Void Linux: A Review of a Fast and Lightweight Distro

Void Linux: A Review of a Fast and Lightweight Distro
Void Linux: A Review of a Fast and Lightweight Distro

Void Linux is a distro like none other. It is independently developed, meaning the entire operating system has been coded from scratch. 

Since Void Linux is not based on another pre-existing Linux operating system, it doesn’t belong within a larger family of Linux distros. While this might seem like a disadvantage at first blush, Void Linux has grown to become one of the most popular Linux distros available online.

So, why are so many Linux enthusiasts and developers alike flocking to this unusual distro? 

Let’s explore what makes Void Linux so unique in this brief review.

The 8 Features That Make Void Linux So Popular

Though Void Linux might seem like a simplistic distro, it packs a wide array of features that make it a one-of-a-kind distro.

Rolling Release Model

One of the biggest pluses of installing Void Linux is that it follows a rolling release model. So, when you use Void Linux, the packages on your machine are updated as soon as a new update is available. 

You do not have to wait for updates to arrive according to a schedule as a versioned update.

Independently-developed Distro

Void Linux is an open-source project that has been developed by volunteers from scratch. In simple words, the distro doesn’t borrow or derive parts of itself from another open-source project. 

The first public release of this distro was in 2008, and to this day, Void Linux continues to receive community-driven updates.

No Systemd

Void is one of the few mainstream distros that does not use systemd as its init system. Instead, the distro uses runit as its init system, making it much faster than most Linux distros you can find online.

Excellent Package Manager

The XBPS package manager was designed and developed specifically for Void Linux. 

XBPS is a collection of structurally similar programs that serve different purposes. Some of the tools included in XBPS include xbps-install, xbps-query, and xbps-src.

Linux distros typically feature one of the two following types of package management:

  • Binary-based management: In this type of package management, pre-built software is uploaded to online repositories in the form of binary blobs. This allows you to avoid building large packages such as chromium that take hours to build.
  • Source-based management: This type of package management also involves online repositories. However, the repo only supplies templates for building the software on the local machine. Source-based management gives you the flexibility of customizing all the compilation parameters. Additionally, you can version bump by changing a single line.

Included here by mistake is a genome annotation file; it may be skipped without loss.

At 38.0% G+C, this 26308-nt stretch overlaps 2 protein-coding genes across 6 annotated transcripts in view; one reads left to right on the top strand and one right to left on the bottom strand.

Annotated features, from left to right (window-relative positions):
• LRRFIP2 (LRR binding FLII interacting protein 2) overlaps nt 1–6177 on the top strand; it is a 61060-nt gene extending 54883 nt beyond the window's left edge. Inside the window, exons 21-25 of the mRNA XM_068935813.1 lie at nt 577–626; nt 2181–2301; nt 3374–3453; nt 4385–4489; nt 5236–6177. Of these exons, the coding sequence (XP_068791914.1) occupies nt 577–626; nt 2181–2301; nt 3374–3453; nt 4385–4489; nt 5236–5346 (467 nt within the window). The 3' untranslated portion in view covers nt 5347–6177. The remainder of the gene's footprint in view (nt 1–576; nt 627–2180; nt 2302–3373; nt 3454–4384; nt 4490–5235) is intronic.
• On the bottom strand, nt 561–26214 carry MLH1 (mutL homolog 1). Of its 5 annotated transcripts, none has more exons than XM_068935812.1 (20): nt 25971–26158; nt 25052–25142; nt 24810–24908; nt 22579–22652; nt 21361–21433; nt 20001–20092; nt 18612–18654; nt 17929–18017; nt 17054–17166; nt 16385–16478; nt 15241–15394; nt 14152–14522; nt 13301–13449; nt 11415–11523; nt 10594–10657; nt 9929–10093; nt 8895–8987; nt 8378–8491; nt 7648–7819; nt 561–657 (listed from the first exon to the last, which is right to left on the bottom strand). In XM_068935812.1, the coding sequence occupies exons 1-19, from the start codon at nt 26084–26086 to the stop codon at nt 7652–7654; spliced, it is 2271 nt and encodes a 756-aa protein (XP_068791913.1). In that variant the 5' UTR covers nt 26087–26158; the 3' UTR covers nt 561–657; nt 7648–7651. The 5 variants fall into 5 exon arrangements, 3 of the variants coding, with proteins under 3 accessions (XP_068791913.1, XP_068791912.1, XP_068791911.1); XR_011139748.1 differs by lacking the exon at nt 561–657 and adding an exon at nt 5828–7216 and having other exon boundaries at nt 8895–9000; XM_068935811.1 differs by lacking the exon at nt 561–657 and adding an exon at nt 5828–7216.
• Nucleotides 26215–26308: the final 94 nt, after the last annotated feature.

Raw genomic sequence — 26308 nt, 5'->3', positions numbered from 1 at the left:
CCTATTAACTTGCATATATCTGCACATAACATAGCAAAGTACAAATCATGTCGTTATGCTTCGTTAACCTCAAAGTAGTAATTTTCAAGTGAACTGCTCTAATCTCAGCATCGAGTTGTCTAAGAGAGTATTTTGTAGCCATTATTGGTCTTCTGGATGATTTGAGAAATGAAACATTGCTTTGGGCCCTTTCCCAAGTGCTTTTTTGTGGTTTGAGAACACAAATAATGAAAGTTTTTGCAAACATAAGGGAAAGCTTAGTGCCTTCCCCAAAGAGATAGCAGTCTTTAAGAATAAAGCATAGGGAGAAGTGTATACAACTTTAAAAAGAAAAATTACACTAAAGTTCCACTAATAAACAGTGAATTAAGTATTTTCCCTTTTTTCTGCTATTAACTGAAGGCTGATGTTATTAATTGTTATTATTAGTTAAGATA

What makes Void Linux unique is that it supports both source- and binary-based package management. You can find packages in the template format on the package section of the distro’s official GitHub page

The biggest advantage of Void Linux’s build system is that the builds never interfere with the host system. The distro builds the packages under the isolated chroot, before packaging the final build into a *.xbps binary file stored in the hostdir/binpkgs directory.  

After the package is ready, you can build it by running the sudo xbps-install -R hostdir/binpkgs dwm command. 

Highly Customizable

Void Linux is like Arch Linux in that it does not come out of the box with a desktop environment. In fact, it provides you with a high degree of customizability, not imposing any defaults or preset configurations. 

You have full control over the look and feel of your desktop from the moment you install Void Linux.

Musl Libc Support

The Musl libc library is a fast and secure alternative to the GNU C library. Void Linux comes with Musl libc instead of GNU, giving it the flexibility for smaller and more efficient binaries.

Strict Package Standards 

If you’ve used Arch Linux before, you will know that the Arch User Repository stores packages by splitting it between several repositories according to how the owner wants to distribute their package. 

Void Linux doesn’t work this way. It uses a single repository for every package and does not accept any package until it meets all the criteria and is tested on all platforms.

This ensures that the rolling release remains completely stable. What’s more, the distro tracks the common/shlibs and maps libraries to packages. This way, it can make a partial upgrade without breaking anything.